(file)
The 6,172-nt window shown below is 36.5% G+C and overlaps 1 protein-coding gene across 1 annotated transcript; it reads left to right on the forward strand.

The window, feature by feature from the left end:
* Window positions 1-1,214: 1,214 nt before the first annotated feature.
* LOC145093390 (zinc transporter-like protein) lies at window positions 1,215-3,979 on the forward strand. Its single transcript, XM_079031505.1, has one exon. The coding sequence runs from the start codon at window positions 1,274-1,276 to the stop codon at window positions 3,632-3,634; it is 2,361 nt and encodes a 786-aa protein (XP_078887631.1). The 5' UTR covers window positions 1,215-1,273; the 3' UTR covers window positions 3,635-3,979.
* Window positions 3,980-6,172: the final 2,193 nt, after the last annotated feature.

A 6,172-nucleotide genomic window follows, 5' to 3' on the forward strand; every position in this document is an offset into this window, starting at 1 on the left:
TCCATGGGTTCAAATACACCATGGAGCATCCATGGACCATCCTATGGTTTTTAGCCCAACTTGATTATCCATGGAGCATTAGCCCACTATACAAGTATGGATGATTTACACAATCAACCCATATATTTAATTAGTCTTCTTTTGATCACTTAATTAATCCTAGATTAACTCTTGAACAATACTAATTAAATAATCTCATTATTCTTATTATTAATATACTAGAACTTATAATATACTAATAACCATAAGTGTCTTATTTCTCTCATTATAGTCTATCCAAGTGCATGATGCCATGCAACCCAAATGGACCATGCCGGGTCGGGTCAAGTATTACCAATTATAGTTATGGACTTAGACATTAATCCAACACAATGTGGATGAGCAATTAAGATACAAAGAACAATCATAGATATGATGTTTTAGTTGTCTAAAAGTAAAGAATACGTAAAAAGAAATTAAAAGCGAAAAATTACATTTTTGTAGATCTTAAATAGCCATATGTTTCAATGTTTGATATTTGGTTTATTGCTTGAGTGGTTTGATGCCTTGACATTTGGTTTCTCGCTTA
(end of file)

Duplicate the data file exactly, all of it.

The 6,172-nt window shown below is 36.5% G+C and overlaps 1 protein-coding gene across 1 annotated transcript; it reads left to right on the forward strand.

The window, feature by feature from the left end:
* Window positions 1-1,214: 1,214 nt before the first annotated feature.
* LOC145093390 (zinc transporter-like protein) lies at window positions 1,215-3,979 on the forward strand. Its single transcript, XM_079031505.1, has one exon. The coding sequence runs from the start codon at window positions 1,274-1,276 to the stop codon at window positions 3,632-3,634; it is 2,361 nt and encodes a 786-aa protein (XP_078887631.1). The 5' UTR covers window positions 1,215-1,273; the 3' UTR covers window positions 3,635-3,979.
* Window positions 3,980-6,172: the final 2,193 nt, after the last annotated feature.

A 6,172-nucleotide genomic window follows, 5' to 3' on the forward strand; every position in this document is an offset into this window, starting at 1 on the left:
TCCATGGGTTCAAATACACCATGGAGCATCCATGGACCATCCTATGGTTTTTAGCCCAACTTGATTATCCATGGAGCATTAGCCCACTATACAAGTATGGATGATTTACACAATCAACCCATATATTTAATTAGTCTTCTTTTGATCACTTAATTAATCCTAGATTAACTCTTGAACAATACTAATTAAATAATCTCATTATTCTTATTATTAATATACTAGAACTTATAATATACTAATAACCATAAGTGTCTTATTTCTCTCATTATAGTCTATCCAAGTGCATGATGCCATGCAACCCAAATGGACCATGCCGGGTCGGGTCAAGTATTACCAATTATAGTTATGGACTTAGACATTAATCCAACACAATGTGGATGAGCAATTAAGATACAAAGAACAATCATAGATATGATGTTTTAGTTGTCTAAAAGTAAAGAATACGTAAAAAGAAATTAAAAGCGAAAAATTACATTTTTGTAGATCTTAAATAGCCATATGTTTCAATGTTTGATATTTGGTTTATTGCTTGAGTGGTTTGATGCCTTGACATTTGGTTTCTCGCTTA